April 12, 2007
Two members of the University of Iowa field hockey team, Kadi Sickel and Caitlin McCurdy, were selected to the Under-21 team. The team is composed of the nations top players under the age of 21. The team traveled to China to compete against the Chinese Under-21 team and the Shanghai Club.
The USA fell to China twice and tied them once, but did defeat the Shanghai Club in both games. Sickel scored the only USA goal in 6-1 loss against the U21 team of China. The following game between the two teams McCurdy carried the USA to a 1-1 tie. Following is a question and answer session with the two Hawkeyes.
1. How long of a flight was it to China?
Kadi: 14 ½ hours
Caitlin: About 14 hours, but the movies were good and the food wasn’t too bad.
2. What types of food did you eat there/was it good?
K: Rice and deep fried chicken in sweet and sour sauce. I also ate a lot of toast with peanut butter. I was scared of the beef and we were only allowed to eat fruits that could be peeled, which narrowed it down to watermelon. The food wasn’t bad; there just wasn’t a lot that I liked, so I ate the same meals, three times a day, for eight days.
C: As much as I hate to admit it, I mainly survived off of what would be compared to General Tsou’s chicken, white rice, lots of watermelon, coke, bottled water, and occasionally noodle soup.
3. What did you do during your spare time?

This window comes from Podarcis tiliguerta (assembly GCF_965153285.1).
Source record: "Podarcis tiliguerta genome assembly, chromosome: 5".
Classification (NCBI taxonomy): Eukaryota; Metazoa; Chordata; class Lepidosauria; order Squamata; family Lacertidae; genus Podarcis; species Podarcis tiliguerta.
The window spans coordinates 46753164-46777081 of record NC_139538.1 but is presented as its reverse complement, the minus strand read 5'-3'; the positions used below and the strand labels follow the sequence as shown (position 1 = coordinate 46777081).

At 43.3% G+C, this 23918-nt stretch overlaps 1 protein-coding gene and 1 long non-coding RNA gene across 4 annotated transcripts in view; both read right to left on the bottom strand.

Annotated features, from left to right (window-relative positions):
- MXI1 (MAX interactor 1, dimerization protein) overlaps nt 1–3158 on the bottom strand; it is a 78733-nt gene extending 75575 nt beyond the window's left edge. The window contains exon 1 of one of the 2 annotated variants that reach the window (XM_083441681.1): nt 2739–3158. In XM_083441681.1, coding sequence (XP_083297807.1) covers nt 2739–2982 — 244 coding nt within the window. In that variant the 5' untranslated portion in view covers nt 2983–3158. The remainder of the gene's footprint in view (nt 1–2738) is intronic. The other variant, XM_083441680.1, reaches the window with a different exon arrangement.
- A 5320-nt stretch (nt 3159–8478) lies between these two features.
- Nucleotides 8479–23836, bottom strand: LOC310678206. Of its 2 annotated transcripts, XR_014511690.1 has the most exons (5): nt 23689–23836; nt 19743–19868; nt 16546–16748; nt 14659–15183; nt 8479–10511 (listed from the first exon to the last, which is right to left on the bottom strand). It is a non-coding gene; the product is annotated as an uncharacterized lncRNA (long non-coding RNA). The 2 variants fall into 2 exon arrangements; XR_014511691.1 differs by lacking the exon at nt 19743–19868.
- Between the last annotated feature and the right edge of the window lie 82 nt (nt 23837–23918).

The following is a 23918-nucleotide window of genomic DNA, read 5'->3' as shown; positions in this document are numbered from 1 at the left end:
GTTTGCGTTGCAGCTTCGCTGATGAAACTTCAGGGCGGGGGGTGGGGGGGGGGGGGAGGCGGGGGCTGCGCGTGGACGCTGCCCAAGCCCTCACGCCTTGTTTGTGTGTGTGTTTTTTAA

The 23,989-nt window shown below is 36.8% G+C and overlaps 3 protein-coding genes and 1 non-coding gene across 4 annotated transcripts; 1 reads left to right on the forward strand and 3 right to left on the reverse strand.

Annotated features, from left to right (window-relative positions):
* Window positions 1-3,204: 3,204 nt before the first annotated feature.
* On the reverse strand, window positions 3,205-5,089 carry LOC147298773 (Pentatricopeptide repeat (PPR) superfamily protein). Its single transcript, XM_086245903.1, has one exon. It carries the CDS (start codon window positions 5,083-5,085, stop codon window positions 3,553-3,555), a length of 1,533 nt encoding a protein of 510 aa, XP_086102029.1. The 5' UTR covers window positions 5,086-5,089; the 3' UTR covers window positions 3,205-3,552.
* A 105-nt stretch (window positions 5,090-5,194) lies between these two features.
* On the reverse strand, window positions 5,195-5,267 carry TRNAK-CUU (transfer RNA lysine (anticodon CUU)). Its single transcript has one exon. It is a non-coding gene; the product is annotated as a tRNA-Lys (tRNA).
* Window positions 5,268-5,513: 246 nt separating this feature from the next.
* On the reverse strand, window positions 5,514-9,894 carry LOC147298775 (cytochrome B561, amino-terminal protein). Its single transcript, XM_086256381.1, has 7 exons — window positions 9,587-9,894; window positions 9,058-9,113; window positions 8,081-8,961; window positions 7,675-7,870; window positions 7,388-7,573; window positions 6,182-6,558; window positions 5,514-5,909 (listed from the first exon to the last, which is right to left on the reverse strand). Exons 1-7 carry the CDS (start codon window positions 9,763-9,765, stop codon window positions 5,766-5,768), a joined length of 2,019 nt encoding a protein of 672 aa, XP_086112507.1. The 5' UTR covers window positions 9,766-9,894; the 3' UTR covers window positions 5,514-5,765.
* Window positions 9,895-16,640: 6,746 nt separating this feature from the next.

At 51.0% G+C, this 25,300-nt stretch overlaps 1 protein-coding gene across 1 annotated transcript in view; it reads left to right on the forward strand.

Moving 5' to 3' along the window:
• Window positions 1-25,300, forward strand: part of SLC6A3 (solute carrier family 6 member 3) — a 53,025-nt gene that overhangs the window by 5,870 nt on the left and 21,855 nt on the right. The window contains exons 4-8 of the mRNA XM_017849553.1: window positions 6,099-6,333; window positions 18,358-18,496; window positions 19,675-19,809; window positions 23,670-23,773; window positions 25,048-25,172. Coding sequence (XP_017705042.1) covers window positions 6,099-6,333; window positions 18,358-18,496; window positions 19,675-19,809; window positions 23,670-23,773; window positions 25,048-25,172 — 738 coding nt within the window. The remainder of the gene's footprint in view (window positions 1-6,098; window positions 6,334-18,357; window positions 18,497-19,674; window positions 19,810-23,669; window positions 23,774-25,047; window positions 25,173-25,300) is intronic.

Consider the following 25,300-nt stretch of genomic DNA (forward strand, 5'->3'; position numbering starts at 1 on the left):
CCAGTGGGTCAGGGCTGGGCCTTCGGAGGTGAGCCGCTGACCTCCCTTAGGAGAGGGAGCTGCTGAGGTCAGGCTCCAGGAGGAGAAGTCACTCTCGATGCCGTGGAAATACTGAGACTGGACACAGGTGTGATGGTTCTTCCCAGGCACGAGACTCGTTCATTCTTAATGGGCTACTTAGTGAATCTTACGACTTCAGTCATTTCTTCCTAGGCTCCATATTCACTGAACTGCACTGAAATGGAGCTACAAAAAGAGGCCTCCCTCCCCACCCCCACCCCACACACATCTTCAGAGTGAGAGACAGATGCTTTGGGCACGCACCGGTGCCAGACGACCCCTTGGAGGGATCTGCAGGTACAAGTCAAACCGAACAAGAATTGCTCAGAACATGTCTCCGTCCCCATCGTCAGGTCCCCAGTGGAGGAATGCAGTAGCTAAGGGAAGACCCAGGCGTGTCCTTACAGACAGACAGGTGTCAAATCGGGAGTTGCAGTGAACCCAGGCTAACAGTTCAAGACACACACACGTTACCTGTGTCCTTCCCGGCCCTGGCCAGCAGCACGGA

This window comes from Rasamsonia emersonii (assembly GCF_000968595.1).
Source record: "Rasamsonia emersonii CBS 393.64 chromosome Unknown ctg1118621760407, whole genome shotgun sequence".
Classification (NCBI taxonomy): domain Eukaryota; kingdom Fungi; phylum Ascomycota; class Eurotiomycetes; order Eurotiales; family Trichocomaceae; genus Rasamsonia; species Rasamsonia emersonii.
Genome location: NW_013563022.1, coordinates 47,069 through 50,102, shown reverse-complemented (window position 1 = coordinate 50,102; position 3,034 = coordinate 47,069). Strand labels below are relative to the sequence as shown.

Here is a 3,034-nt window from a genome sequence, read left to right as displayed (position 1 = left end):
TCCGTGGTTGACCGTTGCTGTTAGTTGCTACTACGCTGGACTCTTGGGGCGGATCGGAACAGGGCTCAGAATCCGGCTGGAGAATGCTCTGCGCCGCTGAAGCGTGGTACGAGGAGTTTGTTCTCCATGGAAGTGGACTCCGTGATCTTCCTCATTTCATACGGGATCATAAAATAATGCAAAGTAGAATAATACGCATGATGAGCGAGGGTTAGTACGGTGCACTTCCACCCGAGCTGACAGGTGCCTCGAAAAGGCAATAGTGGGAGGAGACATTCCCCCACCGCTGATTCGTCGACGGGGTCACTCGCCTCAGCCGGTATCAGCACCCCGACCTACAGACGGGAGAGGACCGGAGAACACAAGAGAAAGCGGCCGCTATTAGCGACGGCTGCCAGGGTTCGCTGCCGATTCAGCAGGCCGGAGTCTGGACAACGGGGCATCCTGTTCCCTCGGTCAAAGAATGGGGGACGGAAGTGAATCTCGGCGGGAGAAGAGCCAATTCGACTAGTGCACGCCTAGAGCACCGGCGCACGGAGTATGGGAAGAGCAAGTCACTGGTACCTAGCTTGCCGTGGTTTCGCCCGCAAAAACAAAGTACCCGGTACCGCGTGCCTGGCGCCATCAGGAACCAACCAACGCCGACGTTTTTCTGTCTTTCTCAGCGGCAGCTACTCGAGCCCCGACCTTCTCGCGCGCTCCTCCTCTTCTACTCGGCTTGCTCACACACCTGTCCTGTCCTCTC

K: Tried to call people back home when they were actually awake, wrote emails, ate, watched movies and did a lot of shopping!
C: We didn’t have a ton of spare time. However, we were fortunate enough to do some shopping downtown Shanghai. We were able to get a glimpse of the famous Pearl Tower that overlooks the city. Our team also made a trip to an English-speaking school that was located across the street from our hotel. We entertained an assembly of seven year olds for about an hour with “Simon Says”. It was truly a great experience.
4. Did you travel throughout the country at all, or did you stay in one area?
K: We primarily stayed in the area where our hotel was located and took about a 5 minute drive to the field each day. In our spare time we could walk to some nearby shops and food stores. We did go into the city of Shanghai twice, which was a lot of fun because it is huge and so different than anything I’m used to seeing. At night the shops and restaurants would light-up huge neon signs and it looked like Times Square.
C: Unfortunately our hockey ventures did not stretch beyond the borders of Shanghai, however in such a large city it sometimes felt like we had toured half of China.
5. What was your most memorable moment from the trip?
K: The most memorable hockey moment for me, was our second game against the Chinese U-21 team. The previous game we lost 6-1 and this time we tied them! It was actually kind of a bummer because we outplayed them but couldn’t finish. My other most memorable moment would have to be the welcome feast that the Chinese Hockey Association put on for us. It was a huge traditional meal that spanned over an hour and a half with numerous courses. They gave toasts and we were able to try tons of beautifully prepared traditional Chinese Cuisine. The welcome and farewell feasts had the best food.
6. How does the U-21 Team compare to the Iowa team?
K: It’s very different, we were all new to playing with each other so it took awhile to adjust. We all come from many different colleges, so we have very different playing styles. With Iowa we are able to build a strong foundation over a long period of time, with the U-21’s, we had to make a lot of progress very quickly. Overall, it was a great experience to play with some of the best college players in the country instead of playing against them, but I loved coming back home to my Hawks.